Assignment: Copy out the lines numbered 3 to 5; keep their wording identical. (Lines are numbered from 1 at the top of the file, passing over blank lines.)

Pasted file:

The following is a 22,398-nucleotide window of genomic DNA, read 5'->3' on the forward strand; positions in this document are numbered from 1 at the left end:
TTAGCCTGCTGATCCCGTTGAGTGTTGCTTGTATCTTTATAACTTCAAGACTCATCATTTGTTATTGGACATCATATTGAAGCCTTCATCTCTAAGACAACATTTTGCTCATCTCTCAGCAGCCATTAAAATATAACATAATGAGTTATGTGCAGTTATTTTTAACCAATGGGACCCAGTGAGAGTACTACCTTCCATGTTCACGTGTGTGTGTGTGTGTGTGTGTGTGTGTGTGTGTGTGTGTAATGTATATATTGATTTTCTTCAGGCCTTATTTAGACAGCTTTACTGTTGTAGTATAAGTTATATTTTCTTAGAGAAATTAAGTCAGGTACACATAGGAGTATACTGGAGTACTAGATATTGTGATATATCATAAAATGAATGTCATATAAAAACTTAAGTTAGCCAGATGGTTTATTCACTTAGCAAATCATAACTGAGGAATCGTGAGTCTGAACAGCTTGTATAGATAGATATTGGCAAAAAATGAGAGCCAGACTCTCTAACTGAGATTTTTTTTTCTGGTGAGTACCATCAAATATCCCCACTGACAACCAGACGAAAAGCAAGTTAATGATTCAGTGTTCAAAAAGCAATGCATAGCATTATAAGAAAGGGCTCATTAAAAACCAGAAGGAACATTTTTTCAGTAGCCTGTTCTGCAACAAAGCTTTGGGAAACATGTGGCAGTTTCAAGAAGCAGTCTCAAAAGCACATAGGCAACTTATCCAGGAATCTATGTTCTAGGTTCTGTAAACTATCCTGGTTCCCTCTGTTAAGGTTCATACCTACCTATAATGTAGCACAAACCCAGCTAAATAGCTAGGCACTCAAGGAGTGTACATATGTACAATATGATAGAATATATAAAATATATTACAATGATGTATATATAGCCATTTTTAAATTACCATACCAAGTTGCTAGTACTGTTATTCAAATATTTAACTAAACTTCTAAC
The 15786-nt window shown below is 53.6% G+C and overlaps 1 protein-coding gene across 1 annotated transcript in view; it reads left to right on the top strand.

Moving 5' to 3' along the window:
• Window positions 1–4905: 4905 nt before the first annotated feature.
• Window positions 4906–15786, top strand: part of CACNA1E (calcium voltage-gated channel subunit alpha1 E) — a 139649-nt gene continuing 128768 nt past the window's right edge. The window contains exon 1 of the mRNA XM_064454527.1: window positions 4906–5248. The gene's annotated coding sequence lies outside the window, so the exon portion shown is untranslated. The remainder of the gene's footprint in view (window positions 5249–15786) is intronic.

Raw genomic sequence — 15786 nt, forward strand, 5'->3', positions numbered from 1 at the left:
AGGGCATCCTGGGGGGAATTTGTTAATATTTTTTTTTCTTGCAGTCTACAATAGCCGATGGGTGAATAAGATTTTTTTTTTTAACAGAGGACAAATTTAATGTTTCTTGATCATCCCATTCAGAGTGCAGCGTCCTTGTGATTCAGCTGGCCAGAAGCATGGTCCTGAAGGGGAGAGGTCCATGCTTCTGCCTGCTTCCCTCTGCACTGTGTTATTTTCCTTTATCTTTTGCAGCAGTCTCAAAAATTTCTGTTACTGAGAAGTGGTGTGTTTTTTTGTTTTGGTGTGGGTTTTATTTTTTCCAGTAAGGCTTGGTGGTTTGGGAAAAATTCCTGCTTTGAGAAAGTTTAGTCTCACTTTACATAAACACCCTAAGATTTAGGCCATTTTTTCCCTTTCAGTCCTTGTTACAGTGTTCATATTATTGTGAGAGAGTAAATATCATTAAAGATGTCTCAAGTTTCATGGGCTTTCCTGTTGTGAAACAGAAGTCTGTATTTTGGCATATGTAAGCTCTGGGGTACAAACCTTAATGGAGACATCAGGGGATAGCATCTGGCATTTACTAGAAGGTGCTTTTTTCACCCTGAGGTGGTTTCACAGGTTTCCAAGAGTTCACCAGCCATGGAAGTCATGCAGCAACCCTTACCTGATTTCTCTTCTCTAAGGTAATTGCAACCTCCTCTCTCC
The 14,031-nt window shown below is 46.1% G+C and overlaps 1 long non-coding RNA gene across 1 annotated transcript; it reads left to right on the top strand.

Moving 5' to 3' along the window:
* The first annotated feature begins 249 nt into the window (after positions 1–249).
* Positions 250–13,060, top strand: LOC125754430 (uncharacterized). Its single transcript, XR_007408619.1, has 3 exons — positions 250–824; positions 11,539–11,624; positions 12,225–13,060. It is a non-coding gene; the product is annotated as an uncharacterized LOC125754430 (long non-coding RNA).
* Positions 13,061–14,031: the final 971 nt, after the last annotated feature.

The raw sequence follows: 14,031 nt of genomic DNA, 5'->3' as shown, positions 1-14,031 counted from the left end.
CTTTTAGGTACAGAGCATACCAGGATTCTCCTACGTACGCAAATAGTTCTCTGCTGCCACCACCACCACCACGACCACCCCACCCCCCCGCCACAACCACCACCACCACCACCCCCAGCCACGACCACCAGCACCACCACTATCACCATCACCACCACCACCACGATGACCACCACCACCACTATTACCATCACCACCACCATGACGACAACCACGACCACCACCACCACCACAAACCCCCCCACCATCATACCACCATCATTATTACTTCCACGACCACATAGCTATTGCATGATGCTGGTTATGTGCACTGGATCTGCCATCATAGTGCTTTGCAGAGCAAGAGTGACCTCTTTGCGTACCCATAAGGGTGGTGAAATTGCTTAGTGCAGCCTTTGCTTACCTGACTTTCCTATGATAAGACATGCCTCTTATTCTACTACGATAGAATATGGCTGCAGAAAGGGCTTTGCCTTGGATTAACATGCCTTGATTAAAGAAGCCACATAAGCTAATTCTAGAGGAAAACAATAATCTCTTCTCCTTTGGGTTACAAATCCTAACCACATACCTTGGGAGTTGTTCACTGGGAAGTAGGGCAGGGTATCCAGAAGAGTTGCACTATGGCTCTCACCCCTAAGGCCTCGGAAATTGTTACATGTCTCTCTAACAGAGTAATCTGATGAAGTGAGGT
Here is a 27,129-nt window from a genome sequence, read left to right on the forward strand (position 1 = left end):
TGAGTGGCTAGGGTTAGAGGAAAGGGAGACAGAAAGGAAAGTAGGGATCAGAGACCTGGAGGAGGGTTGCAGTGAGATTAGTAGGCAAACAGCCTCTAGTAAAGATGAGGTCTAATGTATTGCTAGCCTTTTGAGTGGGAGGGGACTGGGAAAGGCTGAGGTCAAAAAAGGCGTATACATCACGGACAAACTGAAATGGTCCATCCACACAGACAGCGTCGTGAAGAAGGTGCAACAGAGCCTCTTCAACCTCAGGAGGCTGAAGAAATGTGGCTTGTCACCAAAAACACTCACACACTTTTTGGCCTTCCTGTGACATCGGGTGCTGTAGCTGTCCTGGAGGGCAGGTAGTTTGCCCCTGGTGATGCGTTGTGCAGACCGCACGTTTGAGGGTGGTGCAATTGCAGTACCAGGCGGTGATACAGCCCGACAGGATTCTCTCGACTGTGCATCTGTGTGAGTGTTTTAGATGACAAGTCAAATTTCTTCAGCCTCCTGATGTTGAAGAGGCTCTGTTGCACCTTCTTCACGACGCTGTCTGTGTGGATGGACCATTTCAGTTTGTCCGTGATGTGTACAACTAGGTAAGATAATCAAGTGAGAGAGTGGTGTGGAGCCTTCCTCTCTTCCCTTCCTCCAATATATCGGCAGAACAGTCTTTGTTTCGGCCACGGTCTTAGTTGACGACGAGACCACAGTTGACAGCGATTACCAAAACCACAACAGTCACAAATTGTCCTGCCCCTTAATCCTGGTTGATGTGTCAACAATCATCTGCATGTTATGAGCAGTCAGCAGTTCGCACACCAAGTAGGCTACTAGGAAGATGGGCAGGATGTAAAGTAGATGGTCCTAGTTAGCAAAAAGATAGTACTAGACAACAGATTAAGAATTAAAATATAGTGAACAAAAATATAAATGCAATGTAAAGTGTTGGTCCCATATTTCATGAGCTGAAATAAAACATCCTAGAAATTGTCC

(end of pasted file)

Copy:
The 15786-nt window shown below is 53.6% G+C and overlaps 1 protein-coding gene across 1 annotated transcript in view; it reads left to right on the top strand.

Moving 5' to 3' along the window:
• Window positions 1–4905: 4905 nt before the first annotated feature.